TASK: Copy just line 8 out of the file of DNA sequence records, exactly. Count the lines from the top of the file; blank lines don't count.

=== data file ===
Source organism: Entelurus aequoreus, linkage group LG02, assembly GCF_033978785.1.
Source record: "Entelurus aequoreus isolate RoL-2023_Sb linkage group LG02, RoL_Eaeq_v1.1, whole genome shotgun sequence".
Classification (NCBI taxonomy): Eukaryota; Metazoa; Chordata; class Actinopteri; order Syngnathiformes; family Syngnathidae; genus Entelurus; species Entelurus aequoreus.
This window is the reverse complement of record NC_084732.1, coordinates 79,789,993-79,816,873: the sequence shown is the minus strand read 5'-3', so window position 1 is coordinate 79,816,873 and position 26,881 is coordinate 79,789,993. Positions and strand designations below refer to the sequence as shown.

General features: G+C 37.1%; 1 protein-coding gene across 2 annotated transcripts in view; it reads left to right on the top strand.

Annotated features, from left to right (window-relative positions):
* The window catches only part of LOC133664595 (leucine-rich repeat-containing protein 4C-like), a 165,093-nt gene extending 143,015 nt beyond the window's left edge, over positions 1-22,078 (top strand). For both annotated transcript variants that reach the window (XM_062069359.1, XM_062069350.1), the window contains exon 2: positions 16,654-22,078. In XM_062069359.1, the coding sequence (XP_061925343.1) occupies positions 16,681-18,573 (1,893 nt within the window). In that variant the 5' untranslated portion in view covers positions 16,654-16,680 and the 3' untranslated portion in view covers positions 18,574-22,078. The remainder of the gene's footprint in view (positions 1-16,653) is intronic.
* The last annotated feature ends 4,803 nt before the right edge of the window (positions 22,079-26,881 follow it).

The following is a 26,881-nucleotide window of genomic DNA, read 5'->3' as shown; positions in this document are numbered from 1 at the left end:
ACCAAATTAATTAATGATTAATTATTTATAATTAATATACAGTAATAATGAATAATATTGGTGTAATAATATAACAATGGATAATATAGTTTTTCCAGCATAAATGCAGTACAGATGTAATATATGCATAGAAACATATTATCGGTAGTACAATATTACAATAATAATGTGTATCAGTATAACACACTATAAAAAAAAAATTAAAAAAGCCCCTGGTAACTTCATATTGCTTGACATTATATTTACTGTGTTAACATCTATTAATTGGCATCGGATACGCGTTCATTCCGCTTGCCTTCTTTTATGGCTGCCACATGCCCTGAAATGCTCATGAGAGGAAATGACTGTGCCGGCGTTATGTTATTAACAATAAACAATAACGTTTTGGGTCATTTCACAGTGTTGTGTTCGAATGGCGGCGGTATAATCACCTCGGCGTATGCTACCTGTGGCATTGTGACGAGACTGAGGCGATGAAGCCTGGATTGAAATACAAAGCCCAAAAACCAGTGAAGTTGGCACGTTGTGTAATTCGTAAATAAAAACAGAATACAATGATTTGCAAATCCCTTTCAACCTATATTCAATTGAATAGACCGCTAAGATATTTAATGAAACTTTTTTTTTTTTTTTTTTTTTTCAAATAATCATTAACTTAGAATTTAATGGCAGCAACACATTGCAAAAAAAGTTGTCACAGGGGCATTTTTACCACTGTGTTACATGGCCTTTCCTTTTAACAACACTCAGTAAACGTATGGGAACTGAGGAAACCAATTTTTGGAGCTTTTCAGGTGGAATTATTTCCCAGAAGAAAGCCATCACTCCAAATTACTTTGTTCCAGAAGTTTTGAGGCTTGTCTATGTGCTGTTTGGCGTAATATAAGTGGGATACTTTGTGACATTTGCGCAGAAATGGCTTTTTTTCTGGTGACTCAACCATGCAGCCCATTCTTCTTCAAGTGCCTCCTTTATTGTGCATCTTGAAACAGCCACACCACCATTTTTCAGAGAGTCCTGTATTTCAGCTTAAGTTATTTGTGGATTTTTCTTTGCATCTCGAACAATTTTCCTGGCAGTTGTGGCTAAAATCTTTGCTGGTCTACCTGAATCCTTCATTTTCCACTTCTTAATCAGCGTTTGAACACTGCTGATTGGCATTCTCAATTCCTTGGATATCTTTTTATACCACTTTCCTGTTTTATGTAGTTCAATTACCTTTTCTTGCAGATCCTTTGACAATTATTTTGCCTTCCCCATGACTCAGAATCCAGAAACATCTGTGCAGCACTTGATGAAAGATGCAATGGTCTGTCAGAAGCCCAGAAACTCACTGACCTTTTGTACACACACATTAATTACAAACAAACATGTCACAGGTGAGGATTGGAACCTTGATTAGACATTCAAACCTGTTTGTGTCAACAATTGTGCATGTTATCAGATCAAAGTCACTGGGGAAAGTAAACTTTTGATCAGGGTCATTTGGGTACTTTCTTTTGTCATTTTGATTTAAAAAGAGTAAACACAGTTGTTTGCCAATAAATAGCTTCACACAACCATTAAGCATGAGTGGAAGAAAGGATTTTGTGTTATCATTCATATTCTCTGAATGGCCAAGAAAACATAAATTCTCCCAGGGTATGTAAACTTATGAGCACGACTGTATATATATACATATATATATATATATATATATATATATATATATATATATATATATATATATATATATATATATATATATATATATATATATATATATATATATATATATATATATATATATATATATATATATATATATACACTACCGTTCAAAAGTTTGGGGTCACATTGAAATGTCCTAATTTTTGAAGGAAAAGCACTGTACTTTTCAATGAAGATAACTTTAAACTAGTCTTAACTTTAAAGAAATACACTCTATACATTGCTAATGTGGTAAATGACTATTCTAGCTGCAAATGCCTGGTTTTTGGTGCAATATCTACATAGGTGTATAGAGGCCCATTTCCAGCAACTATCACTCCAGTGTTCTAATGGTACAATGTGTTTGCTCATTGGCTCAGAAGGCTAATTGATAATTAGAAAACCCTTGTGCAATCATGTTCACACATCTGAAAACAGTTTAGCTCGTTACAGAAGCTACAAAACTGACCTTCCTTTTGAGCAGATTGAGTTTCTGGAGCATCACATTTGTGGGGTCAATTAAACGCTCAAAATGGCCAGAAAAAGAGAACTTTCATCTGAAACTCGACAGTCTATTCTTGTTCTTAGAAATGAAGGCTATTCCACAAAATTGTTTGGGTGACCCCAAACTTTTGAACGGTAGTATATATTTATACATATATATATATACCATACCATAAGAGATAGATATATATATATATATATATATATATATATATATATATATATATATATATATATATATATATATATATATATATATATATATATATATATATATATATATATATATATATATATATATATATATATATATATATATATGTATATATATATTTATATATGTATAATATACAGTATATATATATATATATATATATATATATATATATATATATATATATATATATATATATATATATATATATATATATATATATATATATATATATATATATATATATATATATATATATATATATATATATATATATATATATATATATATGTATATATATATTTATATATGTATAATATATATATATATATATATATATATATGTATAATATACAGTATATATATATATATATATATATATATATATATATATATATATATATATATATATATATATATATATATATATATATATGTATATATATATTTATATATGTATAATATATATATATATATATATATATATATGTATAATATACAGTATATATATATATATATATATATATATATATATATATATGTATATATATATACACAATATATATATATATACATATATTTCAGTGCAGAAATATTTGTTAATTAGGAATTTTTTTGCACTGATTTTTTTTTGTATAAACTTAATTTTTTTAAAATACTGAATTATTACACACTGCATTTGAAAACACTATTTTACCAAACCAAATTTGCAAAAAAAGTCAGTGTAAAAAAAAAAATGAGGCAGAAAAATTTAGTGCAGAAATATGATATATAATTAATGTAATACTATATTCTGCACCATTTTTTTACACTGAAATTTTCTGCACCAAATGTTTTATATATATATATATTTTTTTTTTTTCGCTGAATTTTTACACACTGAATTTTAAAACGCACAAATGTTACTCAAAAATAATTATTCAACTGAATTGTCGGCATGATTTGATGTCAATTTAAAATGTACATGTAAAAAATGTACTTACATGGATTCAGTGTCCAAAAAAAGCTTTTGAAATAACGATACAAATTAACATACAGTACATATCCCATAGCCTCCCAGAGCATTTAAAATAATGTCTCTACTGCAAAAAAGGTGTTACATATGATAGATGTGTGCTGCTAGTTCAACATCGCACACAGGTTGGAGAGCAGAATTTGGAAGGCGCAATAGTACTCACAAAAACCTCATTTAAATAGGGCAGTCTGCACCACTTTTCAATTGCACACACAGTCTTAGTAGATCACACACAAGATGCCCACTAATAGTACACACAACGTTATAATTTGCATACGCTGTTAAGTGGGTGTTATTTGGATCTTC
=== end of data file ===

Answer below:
* The last annotated feature ends 4,803 nt before the right edge of the window (positions 22,079-26,881 follow it).